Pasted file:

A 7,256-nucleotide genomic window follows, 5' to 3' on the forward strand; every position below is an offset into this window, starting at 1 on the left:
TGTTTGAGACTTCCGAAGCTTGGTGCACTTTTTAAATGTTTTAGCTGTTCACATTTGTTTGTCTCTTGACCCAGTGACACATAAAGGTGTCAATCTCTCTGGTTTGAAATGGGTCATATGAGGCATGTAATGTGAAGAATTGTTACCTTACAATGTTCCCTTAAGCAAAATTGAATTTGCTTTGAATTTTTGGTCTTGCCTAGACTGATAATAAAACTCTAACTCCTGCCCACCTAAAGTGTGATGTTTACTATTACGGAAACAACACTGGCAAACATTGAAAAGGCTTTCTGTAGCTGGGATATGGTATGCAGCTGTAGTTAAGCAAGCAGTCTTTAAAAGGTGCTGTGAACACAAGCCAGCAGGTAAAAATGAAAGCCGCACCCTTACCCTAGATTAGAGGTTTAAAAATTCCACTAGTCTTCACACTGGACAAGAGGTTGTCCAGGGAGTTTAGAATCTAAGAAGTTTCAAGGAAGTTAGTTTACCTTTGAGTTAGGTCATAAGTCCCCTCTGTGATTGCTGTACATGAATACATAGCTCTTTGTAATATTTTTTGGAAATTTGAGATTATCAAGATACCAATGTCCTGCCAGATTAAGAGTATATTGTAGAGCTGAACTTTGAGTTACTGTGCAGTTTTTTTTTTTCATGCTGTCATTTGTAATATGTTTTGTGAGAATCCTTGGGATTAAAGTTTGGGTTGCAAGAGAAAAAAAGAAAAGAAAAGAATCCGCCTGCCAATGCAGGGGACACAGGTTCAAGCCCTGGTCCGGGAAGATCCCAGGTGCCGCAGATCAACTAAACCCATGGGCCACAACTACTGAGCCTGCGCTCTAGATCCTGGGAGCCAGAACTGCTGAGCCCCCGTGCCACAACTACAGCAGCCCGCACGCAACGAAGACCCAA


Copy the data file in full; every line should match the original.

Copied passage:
A 7,256-nucleotide genomic window follows, 5' to 3' on the forward strand; every position below is an offset into this window, starting at 1 on the left:
TGTTTGAGACTTCCGAAGCTTGGTGCACTTTTTAAATGTTTTAGCTGTTCACATTTGTTTGTCTCTTGACCCAGTGACACATAAAGGTGTCAATCTCTCTGGTTTGAAATGGGTCATATGAGGCATGTAATGTGAAGAATTGTTACCTTACAATGTTCCCTTAAGCAAAATTGAATTTGCTTTGAATTTTTGGTCTTGCCTAGACTGATAATAAAACTCTAACTCCTGCCCACCTAAAGTGTGATGTTTACTATTACGGAAACAACACTGGCAAACATTGAAAAGGCTTTCTGTAGCTGGGATATGGTATGCAGCTGTAGTTAAGCAAGCAGTCTTTAAAAGGTGCTGTGAACACAAGCCAGCAGGTAAAAATGAAAGCCGCACCCTTACCCTAGATTAGAGGTTTAAAAATTCCACTAGTCTTCACACTGGACAAGAGGTTGTCCAGGGAGTTTAGAATCTAAGAAGTTTCAAGGAAGTTAGTTTACCTTTGAGTTAGGTCATAAGTCCCCTCTGTGATTGCTGTACATGAATACATAGCTCTTTGTAATATTTTTTGGAAATTTGAGATTATCAAGATACCAATGTCCTGCCAGATTAAGAGTATATTGTAGAGCTGAACTTTGAGTTACTGTGCAGTTTTTTTTTTTCATGCTGTCATTTGTAATATGTTTTGTGAGAATCCTTGGGATTAAAGTTTGGGTTGCAAGAGAAAAAAAGAAAAGAAAAGAATCCGCCTGCCAATGCAGGGGACACAGGTTCAAGCCCTGGTCCGGGAAGATCCCAGGTGCCGCAGATCAACTAAACCCATGGGCCACAACTACTGAGCCTGCGCTCTAGATCCTGGGAGCCAGAACTGCTGAGCCCCCGTGCCACAACTACAGCAGCCCGCACGCAACGAAGACCCAA